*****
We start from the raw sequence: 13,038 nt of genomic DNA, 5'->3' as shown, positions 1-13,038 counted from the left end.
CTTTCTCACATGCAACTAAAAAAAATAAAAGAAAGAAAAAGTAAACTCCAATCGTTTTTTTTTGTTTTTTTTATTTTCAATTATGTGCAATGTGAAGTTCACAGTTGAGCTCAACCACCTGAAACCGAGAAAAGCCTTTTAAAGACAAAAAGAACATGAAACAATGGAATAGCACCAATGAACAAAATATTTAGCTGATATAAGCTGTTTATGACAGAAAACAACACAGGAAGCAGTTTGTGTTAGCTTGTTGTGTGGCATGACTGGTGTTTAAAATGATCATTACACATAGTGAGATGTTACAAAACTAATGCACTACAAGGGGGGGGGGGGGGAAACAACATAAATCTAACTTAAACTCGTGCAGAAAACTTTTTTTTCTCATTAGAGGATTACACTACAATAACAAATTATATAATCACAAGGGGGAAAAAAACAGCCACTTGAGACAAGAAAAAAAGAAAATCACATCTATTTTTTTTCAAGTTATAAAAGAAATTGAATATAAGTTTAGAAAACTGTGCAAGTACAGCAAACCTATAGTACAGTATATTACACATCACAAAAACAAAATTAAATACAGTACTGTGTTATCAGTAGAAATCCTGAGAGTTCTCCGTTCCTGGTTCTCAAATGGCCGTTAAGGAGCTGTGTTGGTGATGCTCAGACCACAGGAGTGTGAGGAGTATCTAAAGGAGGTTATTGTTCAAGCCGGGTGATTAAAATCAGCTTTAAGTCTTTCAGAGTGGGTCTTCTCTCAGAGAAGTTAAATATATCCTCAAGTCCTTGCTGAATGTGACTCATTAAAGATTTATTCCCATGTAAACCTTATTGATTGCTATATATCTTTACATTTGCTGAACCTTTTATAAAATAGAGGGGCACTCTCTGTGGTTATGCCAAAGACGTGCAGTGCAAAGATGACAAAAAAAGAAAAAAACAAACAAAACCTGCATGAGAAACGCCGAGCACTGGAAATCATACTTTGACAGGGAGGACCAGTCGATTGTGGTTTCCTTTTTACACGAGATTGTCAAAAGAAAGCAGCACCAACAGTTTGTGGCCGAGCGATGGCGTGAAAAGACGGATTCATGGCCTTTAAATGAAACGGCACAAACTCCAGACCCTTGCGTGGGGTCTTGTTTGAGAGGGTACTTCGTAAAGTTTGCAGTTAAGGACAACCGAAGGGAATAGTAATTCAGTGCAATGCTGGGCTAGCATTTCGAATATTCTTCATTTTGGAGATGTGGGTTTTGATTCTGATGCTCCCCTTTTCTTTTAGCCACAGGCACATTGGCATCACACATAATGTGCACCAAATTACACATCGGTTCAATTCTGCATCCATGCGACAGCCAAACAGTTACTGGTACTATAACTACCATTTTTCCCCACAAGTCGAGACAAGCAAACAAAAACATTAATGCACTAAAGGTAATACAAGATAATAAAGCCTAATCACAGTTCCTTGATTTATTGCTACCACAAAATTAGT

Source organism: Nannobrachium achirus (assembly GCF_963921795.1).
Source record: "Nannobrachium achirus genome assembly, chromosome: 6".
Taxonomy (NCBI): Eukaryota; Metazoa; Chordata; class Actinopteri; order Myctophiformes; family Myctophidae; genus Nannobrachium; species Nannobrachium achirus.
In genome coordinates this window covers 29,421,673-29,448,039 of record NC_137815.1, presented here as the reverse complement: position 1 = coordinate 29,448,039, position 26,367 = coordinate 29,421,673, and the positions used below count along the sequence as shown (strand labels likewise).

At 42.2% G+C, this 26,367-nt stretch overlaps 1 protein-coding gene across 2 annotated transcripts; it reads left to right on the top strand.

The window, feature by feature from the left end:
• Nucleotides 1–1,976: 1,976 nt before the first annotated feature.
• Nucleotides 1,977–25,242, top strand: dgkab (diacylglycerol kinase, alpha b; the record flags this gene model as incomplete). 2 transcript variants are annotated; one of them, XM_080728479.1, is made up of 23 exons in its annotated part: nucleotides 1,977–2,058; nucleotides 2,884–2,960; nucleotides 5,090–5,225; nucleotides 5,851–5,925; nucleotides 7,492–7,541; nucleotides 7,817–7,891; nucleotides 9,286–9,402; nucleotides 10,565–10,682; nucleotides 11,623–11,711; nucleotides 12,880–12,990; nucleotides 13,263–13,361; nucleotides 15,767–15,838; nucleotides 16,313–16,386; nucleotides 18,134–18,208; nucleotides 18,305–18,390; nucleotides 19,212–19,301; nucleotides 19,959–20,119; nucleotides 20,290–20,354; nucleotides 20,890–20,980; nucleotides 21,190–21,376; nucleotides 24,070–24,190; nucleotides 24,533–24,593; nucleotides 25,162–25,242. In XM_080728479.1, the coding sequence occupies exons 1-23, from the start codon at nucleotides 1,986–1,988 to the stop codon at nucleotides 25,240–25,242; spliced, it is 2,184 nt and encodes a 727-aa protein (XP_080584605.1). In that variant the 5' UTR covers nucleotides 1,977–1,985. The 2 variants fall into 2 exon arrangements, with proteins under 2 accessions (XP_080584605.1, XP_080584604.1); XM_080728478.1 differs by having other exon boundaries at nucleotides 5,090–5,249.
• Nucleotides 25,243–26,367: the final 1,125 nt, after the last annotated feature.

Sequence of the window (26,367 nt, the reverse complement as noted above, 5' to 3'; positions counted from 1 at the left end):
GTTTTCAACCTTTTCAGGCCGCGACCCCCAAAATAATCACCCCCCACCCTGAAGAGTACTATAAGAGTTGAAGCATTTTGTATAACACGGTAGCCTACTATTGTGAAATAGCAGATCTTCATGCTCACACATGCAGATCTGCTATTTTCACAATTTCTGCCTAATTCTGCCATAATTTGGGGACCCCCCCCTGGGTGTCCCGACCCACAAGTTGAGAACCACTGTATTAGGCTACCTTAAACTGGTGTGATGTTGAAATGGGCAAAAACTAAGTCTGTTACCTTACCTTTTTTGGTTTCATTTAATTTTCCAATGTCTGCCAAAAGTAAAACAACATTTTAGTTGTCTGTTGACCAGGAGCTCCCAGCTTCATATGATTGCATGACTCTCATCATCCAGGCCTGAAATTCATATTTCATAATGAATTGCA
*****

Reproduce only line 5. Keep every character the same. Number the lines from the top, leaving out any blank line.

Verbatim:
Taxonomy (NCBI): Eukaryota; Metazoa; Chordata; class Actinopteri; order Myctophiformes; family Myctophidae; genus Nannobrachium; species Nannobrachium achirus.